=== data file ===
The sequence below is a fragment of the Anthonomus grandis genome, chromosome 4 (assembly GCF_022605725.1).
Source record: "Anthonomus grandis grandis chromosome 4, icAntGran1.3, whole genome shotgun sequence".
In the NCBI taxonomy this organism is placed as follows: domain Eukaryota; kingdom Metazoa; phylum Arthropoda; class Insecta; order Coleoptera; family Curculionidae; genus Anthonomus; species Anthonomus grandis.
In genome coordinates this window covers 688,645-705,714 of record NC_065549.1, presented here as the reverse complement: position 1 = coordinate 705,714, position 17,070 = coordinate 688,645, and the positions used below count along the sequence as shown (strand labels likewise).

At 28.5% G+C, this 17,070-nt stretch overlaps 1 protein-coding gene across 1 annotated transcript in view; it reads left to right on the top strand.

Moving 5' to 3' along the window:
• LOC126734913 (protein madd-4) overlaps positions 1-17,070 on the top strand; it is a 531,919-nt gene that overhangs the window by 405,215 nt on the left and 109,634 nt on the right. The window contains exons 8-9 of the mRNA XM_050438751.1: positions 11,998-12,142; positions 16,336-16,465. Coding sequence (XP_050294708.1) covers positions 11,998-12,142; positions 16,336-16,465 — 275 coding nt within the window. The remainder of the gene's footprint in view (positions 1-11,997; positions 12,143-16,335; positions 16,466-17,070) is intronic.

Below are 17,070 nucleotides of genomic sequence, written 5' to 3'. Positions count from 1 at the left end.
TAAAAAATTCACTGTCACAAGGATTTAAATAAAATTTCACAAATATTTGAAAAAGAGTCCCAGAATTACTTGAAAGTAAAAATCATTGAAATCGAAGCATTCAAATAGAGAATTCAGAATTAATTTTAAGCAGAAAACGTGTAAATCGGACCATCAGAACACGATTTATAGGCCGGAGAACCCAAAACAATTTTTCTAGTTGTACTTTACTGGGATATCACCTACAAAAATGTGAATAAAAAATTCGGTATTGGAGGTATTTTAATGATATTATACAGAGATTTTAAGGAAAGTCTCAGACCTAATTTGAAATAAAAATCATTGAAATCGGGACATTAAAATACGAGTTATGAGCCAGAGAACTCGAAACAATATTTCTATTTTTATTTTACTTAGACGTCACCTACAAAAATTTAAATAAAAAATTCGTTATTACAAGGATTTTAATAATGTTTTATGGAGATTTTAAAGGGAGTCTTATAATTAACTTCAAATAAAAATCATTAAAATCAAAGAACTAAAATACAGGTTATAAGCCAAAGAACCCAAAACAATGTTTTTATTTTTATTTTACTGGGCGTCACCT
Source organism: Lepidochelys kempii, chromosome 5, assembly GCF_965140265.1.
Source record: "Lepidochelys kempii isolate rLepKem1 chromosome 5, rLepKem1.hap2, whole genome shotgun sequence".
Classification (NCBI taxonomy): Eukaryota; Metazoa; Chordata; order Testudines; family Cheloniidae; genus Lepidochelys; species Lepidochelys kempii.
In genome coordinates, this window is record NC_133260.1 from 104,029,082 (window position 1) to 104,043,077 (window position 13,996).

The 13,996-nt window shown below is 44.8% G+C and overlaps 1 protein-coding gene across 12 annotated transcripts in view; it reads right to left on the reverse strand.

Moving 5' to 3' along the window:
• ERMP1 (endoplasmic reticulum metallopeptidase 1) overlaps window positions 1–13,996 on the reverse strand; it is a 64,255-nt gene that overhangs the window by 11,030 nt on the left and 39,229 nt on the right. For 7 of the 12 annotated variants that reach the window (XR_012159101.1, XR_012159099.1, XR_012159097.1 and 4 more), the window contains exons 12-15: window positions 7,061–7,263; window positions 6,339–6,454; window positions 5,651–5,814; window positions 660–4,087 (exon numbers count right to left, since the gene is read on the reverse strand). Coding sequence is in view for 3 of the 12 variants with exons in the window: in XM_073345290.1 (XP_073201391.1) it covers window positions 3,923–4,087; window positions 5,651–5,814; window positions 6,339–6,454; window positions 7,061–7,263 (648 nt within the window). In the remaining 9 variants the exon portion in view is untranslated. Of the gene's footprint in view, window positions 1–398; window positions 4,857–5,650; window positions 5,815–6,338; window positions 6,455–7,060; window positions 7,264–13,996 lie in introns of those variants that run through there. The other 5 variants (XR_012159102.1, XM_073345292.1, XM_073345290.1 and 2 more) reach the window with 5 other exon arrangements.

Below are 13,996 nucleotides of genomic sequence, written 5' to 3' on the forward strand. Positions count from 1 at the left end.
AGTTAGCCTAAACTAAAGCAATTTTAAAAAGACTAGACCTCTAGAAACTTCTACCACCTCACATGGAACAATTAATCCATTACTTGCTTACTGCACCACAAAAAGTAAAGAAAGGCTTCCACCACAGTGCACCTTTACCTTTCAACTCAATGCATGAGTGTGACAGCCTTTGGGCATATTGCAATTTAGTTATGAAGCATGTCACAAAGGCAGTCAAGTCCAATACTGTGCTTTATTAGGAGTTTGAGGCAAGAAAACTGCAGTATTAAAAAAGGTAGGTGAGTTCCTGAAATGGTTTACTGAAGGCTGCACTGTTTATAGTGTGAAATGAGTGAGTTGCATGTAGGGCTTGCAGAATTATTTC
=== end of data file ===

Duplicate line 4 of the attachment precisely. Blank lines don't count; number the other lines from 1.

In genome coordinates this window covers 688,645-705,714 of record NC_065549.1, presented here as the reverse complement: position 1 = coordinate 705,714, position 17,070 = coordinate 688,645, and the positions used below count along the sequence as shown (strand labels likewise).